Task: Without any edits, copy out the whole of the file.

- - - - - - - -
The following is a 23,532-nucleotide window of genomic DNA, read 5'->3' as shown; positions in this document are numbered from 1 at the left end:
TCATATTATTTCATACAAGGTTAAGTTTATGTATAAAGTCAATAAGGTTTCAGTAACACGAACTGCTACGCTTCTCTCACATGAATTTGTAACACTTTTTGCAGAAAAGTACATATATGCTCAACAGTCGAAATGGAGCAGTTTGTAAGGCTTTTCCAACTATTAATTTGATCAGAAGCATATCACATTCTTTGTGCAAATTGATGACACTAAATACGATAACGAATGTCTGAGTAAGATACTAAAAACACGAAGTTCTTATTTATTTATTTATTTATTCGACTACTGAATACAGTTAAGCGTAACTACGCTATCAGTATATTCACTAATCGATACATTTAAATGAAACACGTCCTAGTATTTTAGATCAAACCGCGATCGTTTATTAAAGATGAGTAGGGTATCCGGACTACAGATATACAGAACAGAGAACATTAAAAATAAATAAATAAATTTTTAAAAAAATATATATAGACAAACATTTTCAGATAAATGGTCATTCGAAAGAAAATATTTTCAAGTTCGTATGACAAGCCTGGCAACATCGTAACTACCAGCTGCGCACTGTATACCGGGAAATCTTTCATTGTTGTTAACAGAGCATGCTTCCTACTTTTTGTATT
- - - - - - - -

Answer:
The following is a 23,532-nucleotide window of genomic DNA, read 5'->3' as shown; positions in this document are numbered from 1 at the left end:
TCATATTATTTCATACAAGGTTAAGTTTATGTATAAAGTCAATAAGGTTTCAGTAACACGAACTGCTACGCTTCTCTCACATGAATTTGTAACACTTTTTGCAGAAAAGTACATATATGCTCAACAGTCGAAATGGAGCAGTTTGTAAGGCTTTTCCAACTATTAATTTGATCAGAAGCATATCACATTCTTTGTGCAAATTGATGACACTAAATACGATAACGAATGTCTGAGTAAGATACTAAAAACACGAAGTTCTTATTTATTTATTTATTTATTCGACTACTGAATACAGTTAAGCGTAACTACGCTATCAGTATATTCACTAATCGATACATTTAAATGAAACACGTCCTAGTATTTTAGATCAAACCGCGATCGTTTATTAAAGATGAGTAGGGTATCCGGACTACAGATATACAGAACAGAGAACATTAAAAATAAATAAATAAATTTTTAAAAAAATATATATAGACAAACATTTTCAGATAAATGGTCATTCGAAAGAAAATATTTTCAAGTTCGTATGACAAGCCTGGCAACATCGTAACTACCAGCTGCGCACTGTATACCGGGAAATCTTTCATTGTTGTTAACAGAGCATGCTTCCTACTTTTTGTATT